The Hong Kong Polytechnic University (PolyU) has cut ties with its students’ union, becoming the fifth university to order its student body to vacate campus premises since the implementation of the national security law.

PolyU has established a new set of entry restrictions after the 2019 PolyU Siege. Photo: Kelly Ho/HKFP.

In an email sent to the union on Friday, the university said that it had repeatedly requested the union to sign an Acknowledgement of Compliance since 2013, according to former PolyU students’ union chief Alan Wu. The acknowledgement required the student body to abide by certain terms and conditions to use the university name.

The university ordered the 28-year-old students’ union to cease using the university name and using university resources, and to vacate campus premises by July 15.

PolyU told HKFP on Friday that the requirement was in place to safeguard the university’s reputation and interests, and cited the Hong Kong Polytechnic University Ordinance which requires any organisation to seek PolyU’s authorisation in order to claim association with it.

Protesters hurl fire bombs and shoot arrows at riot police outside PolyU, who responded with tear gas, water cannons and pepper bullets back in 2019. File Photo: May James

In June 2020, Beijing inserted national security legislation directly into Hong Kong’s mini-constitution – bypassing the local legislature – following a year of pro-democracy protests and unrest. It criminalised subversion, secession, collusion with foreign forces and terrorist acts, which were broadly defined to include disruption to transport and other infrastructure.

The move gave police sweeping new powers, alarming democrats, civil society groups and trade partners. It has been cited by the city’s educational institutions in cases relating to students’ unions and the removal of artworks from campuses. However, the authorities say it has restored stability and peace to the city.

‘Undermine the interests of PolyU students’

An older version of PolyU’s Acknowledgement of Compliance seen by HKFP forbade the students’ union from engaging in any act that “is illegal, immoral or may harm, adversely affect or bring into disrepute the reputation of the University.” It also required the union to hand over any information requested by the school authority, including the names of its officers and its member list.

The document said that “the Organisation must comply with the Conditions,” adding that “The University may from time to time amend these Conditions and introduce other conditions which are applicable to Authorised Organisations as it thinks fit.”

The Ad-hoc Executive Committee of PolyU students’ union also published a statement on Friday, expressing their regret at the school’s decision, which they said would “undoubtedly undermine the interests of PolyU students.”

“We hope that all PolyU students will not give up the pursuit of their own rights, even if the Union ceases to operate,” the union said. “We wish all PolyU students the best.”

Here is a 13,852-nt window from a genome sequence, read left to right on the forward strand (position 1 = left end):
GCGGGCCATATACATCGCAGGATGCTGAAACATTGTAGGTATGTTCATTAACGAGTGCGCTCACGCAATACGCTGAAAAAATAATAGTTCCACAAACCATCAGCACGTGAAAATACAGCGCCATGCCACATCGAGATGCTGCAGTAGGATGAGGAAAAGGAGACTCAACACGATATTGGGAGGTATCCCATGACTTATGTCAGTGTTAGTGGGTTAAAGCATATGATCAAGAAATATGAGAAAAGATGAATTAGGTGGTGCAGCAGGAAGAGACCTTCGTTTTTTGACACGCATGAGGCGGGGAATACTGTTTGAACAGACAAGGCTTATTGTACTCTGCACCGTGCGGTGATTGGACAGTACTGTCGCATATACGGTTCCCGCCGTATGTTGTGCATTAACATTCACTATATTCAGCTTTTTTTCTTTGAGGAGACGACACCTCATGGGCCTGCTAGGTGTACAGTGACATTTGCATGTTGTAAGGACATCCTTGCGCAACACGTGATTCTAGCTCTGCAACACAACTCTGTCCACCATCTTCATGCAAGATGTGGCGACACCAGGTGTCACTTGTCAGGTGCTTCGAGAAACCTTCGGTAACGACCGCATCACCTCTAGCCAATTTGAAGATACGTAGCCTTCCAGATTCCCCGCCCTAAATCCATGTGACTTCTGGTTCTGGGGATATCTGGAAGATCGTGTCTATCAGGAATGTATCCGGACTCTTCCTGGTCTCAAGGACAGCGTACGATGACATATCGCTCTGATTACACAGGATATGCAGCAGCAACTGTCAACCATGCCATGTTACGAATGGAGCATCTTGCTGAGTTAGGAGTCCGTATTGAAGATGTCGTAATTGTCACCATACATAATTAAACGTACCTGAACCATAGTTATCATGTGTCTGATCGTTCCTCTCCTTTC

Security at PolyU. File Photo: Kelly Ho/HKFP.

Two executive members of PolyU’s student body resigned in January, when the then-cabinet could not agree whether to hold a referendum on signing the document, according to a report by the PolyU student press.

Two weeks before the negotiations broke down, Hong Kong police raided the PolyU students’ union on suspicion of being in possession of an explosive substance. In 2020, dozens of national security police also raided the union to collect evidence related to the PolyU siege in 2019.

Not the first time

PolyU became the fifth university to ban its top student body from accessing university’s resources, after the Chinese University of Hong Kong (CUHK), the University of Hong Kong (HKU), the City University of Hong Kong (CityU), and Lingnan University.

PolyU, CUHK and HKU were the only universities in the city with successfully elected students’ unions the 2020-2021 academic year. However, none were able to finish their terms after interventions from their respective universities.

CUHK was the first university to cut tie with its students’ union. File photo.

CUHK cited national security concerns when it cut ties with its student body in February. All members of the CUHK students’ union resigned the same day they were elected, citing death threats and having foreseen that the body might not be able to freely express its political opinions. The 50-year-old students’ union decided to dissolve in October 2021.

Student leaders from HKU’s students’ union have been arrested by national security police over allegedly advocating terrorism. The student body passed a motion to mourn for a man who stabbed a police officer on July 1 before killing himself. HKU barred student leaders from entering its campus and going to classes.

Lingnan and CityU requested their students’ unions to vacate campus premises in February, citing financial reasons and the need to release rooms for other student organisations. Local media quoted sources saying that the national security department of the police were investigating CityU’s students’ union after student leaders initiated an on-campus protest to oppose the university’s move-out-order in mid-February.

Correction 17.10: An earlier version of this story incorrectly stated that PolyU was the third university to order its students’ union to vacate campus premises. It is actually the fifth. We regret the error.

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Lea Mok

Lea Mok is a multimedia reporter at Hong Kong Free Press. She previously contributed to The Initium, StandNews, MingPao and others. She holds a bachelor's degree in Journalism from the Chinese University of Hong Kong.